H.E. Mr Philip L. VERVEER
Ambassador, United States Coordinator,
International Communications and Information Policy, United States Department of State
It is an honor being here in historic and beautiful Guadalajara and in Mexico. On behalf of the United States, I bring the greetings and best wishes of President Obama to all of the delegates and others gathered for this important conference.
On behalf of the United States delegation, I congratulate the International Telecommunication Union and our Mexican hosts for the very considerable logistical achievement of bringing the world together for this Plenipotentiary.
As we begin our deliberations it is worth reflecting that we have much to celebrate and even more to accomplish. We are addressing a sector of undoubted economic and social vibrancy. It has enjoyed continuous—even outstanding—growth since the last Plenipotentiary even as the broader world economy has suffered. Digital technology, broadband transmission, and cellular architecture have combined to bring revolutionary improvements to the majority of the world’s people.
But not all. And this important background fact provides this conference with one of its principal priorities. We must find ways to configure ITU activities and policies in a way that reaches those who haven’t yet received the full benefits of information and communications technology just as we must find ways to enable ICT’s continuing progressiveness.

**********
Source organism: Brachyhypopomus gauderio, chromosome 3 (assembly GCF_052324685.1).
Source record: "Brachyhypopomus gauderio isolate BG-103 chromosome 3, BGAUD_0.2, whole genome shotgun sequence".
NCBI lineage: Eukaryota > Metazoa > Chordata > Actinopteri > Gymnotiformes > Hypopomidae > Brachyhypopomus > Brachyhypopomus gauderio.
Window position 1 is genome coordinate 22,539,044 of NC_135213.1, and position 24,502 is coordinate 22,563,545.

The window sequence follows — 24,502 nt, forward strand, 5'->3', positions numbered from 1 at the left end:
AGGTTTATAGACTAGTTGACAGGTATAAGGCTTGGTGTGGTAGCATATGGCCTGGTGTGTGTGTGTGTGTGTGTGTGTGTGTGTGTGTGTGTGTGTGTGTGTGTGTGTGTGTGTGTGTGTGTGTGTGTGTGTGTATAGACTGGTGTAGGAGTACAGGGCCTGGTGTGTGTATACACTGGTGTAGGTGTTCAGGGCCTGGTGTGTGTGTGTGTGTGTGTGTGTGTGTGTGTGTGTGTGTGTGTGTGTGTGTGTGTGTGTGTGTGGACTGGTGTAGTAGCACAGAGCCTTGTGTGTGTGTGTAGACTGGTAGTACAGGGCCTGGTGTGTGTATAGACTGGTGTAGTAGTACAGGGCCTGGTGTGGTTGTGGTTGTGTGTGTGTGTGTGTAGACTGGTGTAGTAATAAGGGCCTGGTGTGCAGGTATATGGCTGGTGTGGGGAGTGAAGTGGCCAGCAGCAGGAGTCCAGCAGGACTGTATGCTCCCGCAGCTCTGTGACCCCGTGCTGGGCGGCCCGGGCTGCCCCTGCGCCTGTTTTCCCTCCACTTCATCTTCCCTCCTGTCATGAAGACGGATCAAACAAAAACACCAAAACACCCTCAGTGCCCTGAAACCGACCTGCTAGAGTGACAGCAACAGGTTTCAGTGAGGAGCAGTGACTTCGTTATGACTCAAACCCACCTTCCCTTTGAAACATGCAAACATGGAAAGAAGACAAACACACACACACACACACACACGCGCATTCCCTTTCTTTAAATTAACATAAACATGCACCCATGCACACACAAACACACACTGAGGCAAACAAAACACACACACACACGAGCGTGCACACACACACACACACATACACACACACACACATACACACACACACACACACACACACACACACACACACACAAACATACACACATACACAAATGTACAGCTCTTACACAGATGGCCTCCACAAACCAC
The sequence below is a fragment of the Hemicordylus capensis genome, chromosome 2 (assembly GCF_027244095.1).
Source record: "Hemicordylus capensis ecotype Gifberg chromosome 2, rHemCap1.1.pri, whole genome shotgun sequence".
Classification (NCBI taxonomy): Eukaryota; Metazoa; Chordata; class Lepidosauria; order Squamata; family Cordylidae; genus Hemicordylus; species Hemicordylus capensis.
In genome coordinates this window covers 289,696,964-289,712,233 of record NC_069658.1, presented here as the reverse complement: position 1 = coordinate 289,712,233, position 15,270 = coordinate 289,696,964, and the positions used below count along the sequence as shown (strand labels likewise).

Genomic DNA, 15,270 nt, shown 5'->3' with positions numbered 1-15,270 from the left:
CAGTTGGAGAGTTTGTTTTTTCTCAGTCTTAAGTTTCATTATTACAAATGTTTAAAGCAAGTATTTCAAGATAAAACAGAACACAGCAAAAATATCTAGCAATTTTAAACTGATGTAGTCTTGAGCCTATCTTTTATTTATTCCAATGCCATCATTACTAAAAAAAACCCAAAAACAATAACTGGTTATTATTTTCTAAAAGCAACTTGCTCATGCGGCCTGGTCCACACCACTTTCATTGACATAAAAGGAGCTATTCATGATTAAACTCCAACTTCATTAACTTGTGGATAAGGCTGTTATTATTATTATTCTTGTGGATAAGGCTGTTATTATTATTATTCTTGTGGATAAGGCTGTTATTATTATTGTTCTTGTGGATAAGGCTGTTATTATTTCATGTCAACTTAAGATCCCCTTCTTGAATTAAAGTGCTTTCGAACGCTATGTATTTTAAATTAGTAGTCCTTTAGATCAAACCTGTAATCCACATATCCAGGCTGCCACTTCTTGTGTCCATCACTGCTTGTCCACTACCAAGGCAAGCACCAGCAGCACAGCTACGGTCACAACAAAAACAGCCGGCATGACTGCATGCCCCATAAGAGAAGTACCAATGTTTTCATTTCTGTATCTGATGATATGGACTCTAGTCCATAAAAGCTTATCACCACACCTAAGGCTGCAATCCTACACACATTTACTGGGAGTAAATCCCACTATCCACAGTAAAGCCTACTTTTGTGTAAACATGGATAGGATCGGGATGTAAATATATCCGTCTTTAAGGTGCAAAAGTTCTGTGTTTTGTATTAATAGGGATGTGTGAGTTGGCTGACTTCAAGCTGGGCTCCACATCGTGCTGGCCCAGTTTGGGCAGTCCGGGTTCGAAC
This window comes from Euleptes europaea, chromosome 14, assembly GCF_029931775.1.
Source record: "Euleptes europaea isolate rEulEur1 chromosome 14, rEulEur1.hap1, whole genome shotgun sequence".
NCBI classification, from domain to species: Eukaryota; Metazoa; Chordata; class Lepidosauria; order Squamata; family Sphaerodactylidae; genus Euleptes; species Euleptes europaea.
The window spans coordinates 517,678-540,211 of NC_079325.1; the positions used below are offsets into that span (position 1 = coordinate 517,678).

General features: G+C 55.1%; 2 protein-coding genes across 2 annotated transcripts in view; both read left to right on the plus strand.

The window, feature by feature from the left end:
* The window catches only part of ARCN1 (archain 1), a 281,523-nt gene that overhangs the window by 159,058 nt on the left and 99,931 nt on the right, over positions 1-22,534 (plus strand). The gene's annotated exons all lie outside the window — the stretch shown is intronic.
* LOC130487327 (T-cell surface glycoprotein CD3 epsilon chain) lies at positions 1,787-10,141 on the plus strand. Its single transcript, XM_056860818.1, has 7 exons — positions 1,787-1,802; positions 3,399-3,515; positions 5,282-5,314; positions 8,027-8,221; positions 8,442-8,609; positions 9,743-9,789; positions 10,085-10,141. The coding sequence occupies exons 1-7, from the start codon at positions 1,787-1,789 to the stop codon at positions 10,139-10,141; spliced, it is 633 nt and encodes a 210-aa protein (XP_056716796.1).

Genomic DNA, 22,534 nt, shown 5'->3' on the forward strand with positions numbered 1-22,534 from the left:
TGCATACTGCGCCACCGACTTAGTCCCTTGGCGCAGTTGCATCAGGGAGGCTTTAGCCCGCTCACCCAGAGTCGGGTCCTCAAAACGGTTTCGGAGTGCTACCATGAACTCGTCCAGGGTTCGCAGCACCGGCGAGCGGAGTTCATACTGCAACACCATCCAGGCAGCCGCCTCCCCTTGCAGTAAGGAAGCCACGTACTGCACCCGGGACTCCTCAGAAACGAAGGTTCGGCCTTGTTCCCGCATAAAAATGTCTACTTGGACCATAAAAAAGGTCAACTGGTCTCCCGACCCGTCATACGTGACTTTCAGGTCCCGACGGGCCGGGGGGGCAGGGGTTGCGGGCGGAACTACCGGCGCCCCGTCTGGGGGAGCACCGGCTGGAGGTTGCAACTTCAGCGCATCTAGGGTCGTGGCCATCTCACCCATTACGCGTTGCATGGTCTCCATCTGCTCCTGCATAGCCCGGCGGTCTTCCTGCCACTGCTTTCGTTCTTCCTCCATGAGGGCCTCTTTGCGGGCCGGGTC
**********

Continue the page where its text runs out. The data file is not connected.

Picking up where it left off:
Much of the effort here in Guadalajara should be devoted to seeking ways to enhance the ITU’s excellent contributions to efficient and widely developed telecommunications services and infrastructure—to improving things that it does best: harmonizing radio frequency allocations, developing and disseminating best practices, and contributing to capacity building.
The United States has identified three matters that warrant special mention in this regard.
First, the ITU should be a place where the development of the Internet is fostered. The Internet has progressed and evolved in a remarkably successful way under the existing multi-stakeholder arrangements. Changes, especially changes involving inter-governmental controls, are likely to impair the dynamism of the Internet—something we all have an interest in avoiding.
Second, the ITU’s interest in cybersecurity should continue to focus on capacity building and the associated development and dissemination of best practices. This is an area where an enormous amount remains to be done, and where improvements will prove very valuable to all ITU members, regardless of the state of their digital development. We believe very strongly that the ITU should not be distracted from this important responsibility by straying into areas outside of its mandate and expertise such as cybercrime and cyberwar.
Third, looking forward to the 2012 World Conference on International Telecommunications, it would be a serious mistake to seek to extend the International Telecommunications Regulations to today’s world of broadband and the Internet. There is a superficial similarity between the narrowband for which the ITRs were configured and the broadband of today, but it is only superficial. Just as with the Internet, inter-governmental controls over broadband are likely to do much more harm than good.
In conclusion, we are pleased to be here in Guadalajara to discuss the important opportunities and challenges that confront all of us. On behalf of the delegation of the United States, I wish you all a very successful conference.